Reprogramming a mobile phone could result in five years in prison under a new law being designed by the Home Office to clamp down on mobile-phone crime.
The government is expected to unveil the new measure on Friday, after which a bill on mobile phone reprogramming will be published in the House of Lords.
The emergency legislation, dubbed the Mobile Phone (Reprogramming) Bill, will make it an offence to reprogram a mobile phone by putting a new identity number on a stolen handset.
Thieves with specialist software have been able to change the handset identity number of stolen phones to disguise their origin, effectively making them reusable.
Such software makes it impossible for the manufacturers to trace the handsets. Phones are sent abroad for reprogramming and then resold for between £10 and £60.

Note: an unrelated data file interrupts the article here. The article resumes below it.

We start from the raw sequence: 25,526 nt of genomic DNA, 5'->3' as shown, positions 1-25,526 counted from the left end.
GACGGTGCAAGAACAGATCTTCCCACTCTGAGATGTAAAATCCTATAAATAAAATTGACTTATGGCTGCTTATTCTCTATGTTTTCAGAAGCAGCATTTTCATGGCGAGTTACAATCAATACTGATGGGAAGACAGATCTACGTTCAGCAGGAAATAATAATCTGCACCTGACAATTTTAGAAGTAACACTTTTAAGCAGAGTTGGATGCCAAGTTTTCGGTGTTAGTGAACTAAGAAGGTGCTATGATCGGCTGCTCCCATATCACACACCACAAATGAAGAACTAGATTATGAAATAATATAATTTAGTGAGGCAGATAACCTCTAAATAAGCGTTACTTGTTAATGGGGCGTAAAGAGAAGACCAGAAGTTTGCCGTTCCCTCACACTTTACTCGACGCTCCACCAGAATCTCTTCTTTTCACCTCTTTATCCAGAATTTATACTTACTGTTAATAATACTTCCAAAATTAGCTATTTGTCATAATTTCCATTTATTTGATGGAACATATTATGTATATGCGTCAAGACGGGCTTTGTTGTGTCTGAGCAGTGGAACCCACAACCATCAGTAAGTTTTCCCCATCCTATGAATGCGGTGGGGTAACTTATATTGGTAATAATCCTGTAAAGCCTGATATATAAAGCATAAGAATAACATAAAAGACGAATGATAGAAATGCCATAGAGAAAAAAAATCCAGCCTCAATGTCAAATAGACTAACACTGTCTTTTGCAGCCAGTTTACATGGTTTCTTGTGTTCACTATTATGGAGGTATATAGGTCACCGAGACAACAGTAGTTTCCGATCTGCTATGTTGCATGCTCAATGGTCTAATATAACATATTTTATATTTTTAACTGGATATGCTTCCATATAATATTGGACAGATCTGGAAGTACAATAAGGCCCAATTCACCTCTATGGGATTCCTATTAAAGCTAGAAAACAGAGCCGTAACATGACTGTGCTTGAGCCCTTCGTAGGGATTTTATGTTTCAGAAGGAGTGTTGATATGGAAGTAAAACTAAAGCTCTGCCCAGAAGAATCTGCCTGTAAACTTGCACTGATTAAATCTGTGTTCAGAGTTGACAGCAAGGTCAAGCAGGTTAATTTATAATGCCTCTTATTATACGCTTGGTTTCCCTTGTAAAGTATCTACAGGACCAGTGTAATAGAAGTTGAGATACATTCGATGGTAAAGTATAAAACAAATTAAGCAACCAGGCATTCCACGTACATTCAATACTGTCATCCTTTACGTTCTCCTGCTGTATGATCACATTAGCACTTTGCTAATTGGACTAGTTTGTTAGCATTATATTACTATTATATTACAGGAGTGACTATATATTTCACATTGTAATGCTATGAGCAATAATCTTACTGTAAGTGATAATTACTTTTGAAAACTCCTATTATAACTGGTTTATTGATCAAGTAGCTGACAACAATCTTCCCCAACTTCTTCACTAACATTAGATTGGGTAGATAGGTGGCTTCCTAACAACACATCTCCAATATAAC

Security experts have for some time been calling for the change of the International Mobile Equiipment Identification (IMEI) number to be made illegal.
Jack Wraith, executive secretary of the Mobile Industry Crime Action Forum, said: "We see this as another piece of the crime prevention jigsaw and fully support this type of initiative."
More than 700,000 handsets were stolen in England and Wales last year, many in violent muggings.
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